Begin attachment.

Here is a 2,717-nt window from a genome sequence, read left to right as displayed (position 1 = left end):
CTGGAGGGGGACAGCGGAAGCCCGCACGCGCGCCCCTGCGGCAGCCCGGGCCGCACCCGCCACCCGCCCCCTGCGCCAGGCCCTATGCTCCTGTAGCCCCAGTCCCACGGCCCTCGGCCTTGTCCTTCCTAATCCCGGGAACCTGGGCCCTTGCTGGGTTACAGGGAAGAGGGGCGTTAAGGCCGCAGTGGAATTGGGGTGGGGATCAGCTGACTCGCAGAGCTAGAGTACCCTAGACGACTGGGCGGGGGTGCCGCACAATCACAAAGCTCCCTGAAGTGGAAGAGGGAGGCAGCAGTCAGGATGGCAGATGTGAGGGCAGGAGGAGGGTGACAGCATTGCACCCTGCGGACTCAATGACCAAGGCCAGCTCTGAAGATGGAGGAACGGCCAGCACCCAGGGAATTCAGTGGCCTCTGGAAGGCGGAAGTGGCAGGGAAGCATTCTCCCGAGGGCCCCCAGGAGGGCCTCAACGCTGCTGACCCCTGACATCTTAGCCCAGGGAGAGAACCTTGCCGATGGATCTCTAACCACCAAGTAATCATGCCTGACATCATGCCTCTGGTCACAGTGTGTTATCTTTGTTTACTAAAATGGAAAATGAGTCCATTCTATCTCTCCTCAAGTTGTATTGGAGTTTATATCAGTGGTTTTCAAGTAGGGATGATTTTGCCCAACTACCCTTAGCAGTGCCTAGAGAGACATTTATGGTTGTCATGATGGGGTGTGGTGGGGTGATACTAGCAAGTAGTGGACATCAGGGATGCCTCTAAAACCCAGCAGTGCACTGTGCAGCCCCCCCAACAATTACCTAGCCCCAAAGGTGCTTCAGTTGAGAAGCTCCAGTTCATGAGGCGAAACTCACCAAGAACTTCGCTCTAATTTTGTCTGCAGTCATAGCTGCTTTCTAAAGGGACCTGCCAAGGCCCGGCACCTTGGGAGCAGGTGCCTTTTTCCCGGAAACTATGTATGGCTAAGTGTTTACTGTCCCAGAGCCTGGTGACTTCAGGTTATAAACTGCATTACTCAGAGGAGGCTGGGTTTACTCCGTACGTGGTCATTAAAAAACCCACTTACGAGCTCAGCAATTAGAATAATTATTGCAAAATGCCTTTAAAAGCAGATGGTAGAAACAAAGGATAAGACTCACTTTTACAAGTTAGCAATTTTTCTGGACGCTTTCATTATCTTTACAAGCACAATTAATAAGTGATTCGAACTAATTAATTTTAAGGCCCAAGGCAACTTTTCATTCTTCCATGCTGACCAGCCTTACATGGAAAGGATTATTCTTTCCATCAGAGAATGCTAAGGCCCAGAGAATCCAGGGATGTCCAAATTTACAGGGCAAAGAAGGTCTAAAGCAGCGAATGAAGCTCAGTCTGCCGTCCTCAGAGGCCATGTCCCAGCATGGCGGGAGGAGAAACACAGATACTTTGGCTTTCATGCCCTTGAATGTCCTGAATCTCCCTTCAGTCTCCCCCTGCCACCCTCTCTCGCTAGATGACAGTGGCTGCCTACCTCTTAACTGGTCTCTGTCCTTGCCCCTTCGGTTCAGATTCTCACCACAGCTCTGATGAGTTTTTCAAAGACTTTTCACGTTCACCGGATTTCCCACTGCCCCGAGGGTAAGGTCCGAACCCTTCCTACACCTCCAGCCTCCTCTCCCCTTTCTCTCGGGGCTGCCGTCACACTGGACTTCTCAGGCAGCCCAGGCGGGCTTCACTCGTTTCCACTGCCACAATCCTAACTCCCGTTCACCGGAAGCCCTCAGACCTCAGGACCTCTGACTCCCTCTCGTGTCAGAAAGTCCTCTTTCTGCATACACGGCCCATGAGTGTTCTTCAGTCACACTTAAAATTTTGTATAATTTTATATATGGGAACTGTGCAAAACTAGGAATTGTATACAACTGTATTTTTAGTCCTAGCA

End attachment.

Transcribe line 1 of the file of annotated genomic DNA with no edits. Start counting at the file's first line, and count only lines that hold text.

Here is a 2,717-nt window from a genome sequence, read left to right as displayed (position 1 = left end):